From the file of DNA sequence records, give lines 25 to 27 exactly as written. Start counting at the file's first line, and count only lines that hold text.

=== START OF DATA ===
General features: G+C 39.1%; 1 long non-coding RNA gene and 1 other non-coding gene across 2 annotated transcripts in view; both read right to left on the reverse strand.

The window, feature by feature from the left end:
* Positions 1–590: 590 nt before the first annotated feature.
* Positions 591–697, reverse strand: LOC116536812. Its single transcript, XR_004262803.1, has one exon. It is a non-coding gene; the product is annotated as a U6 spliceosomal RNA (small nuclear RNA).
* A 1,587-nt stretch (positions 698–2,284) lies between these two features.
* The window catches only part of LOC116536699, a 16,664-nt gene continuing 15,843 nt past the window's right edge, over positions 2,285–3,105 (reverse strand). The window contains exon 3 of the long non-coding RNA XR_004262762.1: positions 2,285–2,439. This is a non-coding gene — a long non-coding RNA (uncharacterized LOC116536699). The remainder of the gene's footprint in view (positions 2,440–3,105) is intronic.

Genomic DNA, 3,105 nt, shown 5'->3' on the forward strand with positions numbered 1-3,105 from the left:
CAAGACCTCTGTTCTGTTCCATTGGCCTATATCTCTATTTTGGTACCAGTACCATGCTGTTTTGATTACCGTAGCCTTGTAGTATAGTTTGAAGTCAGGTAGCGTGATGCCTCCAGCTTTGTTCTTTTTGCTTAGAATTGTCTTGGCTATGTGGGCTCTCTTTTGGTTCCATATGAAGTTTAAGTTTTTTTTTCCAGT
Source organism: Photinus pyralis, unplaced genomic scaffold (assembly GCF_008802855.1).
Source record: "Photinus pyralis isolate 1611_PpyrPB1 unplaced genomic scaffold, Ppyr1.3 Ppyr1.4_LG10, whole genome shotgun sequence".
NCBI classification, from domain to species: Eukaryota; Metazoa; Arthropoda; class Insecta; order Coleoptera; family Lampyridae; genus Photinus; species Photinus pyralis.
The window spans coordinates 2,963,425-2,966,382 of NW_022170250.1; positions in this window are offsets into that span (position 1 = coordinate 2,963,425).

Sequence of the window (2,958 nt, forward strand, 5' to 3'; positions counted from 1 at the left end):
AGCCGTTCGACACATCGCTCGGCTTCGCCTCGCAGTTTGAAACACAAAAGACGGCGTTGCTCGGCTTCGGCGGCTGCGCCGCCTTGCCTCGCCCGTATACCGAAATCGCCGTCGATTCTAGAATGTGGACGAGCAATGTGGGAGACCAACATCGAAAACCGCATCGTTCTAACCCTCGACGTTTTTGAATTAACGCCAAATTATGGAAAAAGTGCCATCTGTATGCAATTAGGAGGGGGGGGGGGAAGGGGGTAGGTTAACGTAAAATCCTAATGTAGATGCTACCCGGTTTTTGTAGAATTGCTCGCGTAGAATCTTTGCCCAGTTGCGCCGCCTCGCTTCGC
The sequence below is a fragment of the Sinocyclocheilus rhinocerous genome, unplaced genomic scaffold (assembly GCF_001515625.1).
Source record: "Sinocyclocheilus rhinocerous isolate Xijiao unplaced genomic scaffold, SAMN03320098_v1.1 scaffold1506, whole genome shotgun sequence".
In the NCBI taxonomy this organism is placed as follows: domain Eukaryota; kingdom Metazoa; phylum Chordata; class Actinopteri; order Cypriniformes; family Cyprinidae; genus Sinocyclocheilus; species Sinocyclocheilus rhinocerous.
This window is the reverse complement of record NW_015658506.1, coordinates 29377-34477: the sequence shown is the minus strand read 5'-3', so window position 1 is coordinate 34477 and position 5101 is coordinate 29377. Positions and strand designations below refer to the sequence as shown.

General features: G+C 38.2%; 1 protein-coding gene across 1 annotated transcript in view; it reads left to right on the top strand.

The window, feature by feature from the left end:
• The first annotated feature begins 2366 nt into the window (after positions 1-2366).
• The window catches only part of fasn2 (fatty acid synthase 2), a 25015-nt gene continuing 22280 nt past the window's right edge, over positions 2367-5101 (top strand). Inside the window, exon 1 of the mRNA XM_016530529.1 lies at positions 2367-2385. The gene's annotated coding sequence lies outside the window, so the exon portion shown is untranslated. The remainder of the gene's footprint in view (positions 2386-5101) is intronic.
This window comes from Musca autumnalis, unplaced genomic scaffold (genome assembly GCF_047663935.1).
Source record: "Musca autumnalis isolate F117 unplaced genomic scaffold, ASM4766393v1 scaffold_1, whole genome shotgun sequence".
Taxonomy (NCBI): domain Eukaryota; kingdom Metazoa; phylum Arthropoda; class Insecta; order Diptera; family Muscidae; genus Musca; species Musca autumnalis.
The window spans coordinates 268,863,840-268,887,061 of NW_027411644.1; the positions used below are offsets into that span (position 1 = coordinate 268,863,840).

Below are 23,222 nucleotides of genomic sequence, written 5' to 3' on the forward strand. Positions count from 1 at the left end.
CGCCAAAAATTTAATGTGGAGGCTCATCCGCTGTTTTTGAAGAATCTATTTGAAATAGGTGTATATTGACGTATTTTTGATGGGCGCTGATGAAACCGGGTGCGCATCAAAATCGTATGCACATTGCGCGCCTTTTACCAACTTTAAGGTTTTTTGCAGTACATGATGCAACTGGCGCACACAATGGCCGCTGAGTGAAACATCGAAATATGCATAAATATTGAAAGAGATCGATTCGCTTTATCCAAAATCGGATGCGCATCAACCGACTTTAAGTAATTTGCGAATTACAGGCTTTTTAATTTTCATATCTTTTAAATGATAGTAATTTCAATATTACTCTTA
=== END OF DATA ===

Taxonomy (NCBI): domain Eukaryota; kingdom Metazoa; phylum Arthropoda; class Insecta; order Diptera; family Muscidae; genus Musca; species Musca autumnalis.
The window spans coordinates 268,863,840-268,887,061 of NW_027411644.1; the positions used below are offsets into that span (position 1 = coordinate 268,863,840).

Below are 23,222 nucleotides of genomic sequence, written 5' to 3' on the forward strand. Positions count from 1 at the left end.